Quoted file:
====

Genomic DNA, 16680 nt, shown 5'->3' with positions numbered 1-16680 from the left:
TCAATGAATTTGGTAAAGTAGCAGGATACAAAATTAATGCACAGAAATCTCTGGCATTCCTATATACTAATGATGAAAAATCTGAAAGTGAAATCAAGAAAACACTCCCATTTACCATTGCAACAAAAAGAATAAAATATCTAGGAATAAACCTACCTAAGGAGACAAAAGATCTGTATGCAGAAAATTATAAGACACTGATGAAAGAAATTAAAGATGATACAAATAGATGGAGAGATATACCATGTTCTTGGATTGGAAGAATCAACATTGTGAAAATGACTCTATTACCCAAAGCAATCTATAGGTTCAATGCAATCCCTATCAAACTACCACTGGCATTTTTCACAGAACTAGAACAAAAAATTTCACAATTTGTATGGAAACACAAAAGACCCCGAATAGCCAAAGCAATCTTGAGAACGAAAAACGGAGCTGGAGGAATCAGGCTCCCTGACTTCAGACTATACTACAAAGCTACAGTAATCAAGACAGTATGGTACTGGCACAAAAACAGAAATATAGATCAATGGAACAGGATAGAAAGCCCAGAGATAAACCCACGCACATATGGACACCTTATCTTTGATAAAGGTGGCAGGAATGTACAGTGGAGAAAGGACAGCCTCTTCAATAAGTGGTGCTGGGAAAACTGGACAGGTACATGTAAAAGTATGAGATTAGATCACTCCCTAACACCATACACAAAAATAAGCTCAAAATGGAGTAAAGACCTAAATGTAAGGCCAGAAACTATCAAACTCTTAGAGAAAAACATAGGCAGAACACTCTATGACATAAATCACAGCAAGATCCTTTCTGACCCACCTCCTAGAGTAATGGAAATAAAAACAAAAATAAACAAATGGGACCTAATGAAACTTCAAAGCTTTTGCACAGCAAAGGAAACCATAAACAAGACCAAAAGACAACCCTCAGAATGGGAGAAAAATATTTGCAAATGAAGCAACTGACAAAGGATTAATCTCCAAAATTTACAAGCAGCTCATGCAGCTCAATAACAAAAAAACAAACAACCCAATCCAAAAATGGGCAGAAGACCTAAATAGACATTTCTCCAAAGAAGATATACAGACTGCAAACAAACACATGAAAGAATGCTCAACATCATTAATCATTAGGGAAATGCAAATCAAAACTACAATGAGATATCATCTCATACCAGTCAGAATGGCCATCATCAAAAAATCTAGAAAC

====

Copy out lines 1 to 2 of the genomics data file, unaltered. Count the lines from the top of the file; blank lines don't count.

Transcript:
Genomic DNA, 16680 nt, shown 5'->3' with positions numbered 1-16680 from the left:
TCAATGAATTTGGTAAAGTAGCAGGATACAAAATTAATGCACAGAAATCTCTGGCATTCCTATATACTAATGATGAAAAATCTGAAAGTGAAATCAAGAAAACACTCCCATTTACCATTGCAACAAAAAGAATAAAATATCTAGGAATAAACCTACCTAAGGAGACAAAAGATCTGTATGCAGAAAATTATAAGACACTGATGAAAGAAATTAAAGATGATACAAATAGATGGAGAGATATACCATGTTCTTGGATTGGAAGAATCAACATTGTGAAAATGACTCTATTACCCAAAGCAATCTATAGGTTCAATGCAATCCCTATCAAACTACCACTGGCATTTTTCACAGAACTAGAACAAAAAATTTCACAATTTGTATGGAAACACAAAAGACCCCGAATAGCCAAAGCAATCTTGAGAACGAAAAACGGAGCTGGAGGAATCAGGCTCCCTGACTTCAGACTATACTACAAAGCTACAGTAATCAAGACAGTATGGTACTGGCACAAAAACAGAAATATAGATCAATGGAACAGGATAGAAAGCCCAGAGATAAACCCACGCACATATGGACACCTTATCTTTGATAAAGGTGGCAGGAATGTACAGTGGAGAAAGGACAGCCTCTTCAATAAGTGGTGCTGGGAAAACTGGACAGGTACATGTAAAAGTATGAGATTAGATCACTCCCTAACACCATACACAAAAATAAGCTCAAAATGGAGTAAAGACCTAAATGTAAGGCCAGAAACTATCAAACTCTTAGAGAAAAACATAGGCAGAACACTCTATGACATAAATCACAGCAAGATCCTTTCTGACCCACCTCCTAGAGTAATGGAAATAAAAACAAAAATAAACAAATGGGACCTAATGAAACTTCAAAGCTTTTGCACAGCAAAGGAAACCATAAACAAGACCAAAAGACAACCCTCAGAATGGGAGAAAAATATTTGCAAATGAAGCAACTGACAAAGGATTAATCTCCAAAATTTACAAGCAGCTCATGCAGCTCAATAACAAAAAAACAAACAACCCAATCCAAAAATGGGCAGAAGACCTAAATAGACATTTCTCCAAAGAAGATATACAGACTGCAAACAAACACATGAAAGAATGCTCAACATCATTAATCATTAGGGAAATGCAAATCAAAACTACAATGAGATATCATCTCATACCAGTCAGAATGGCCATCATCAAAAAATCTAGAAAC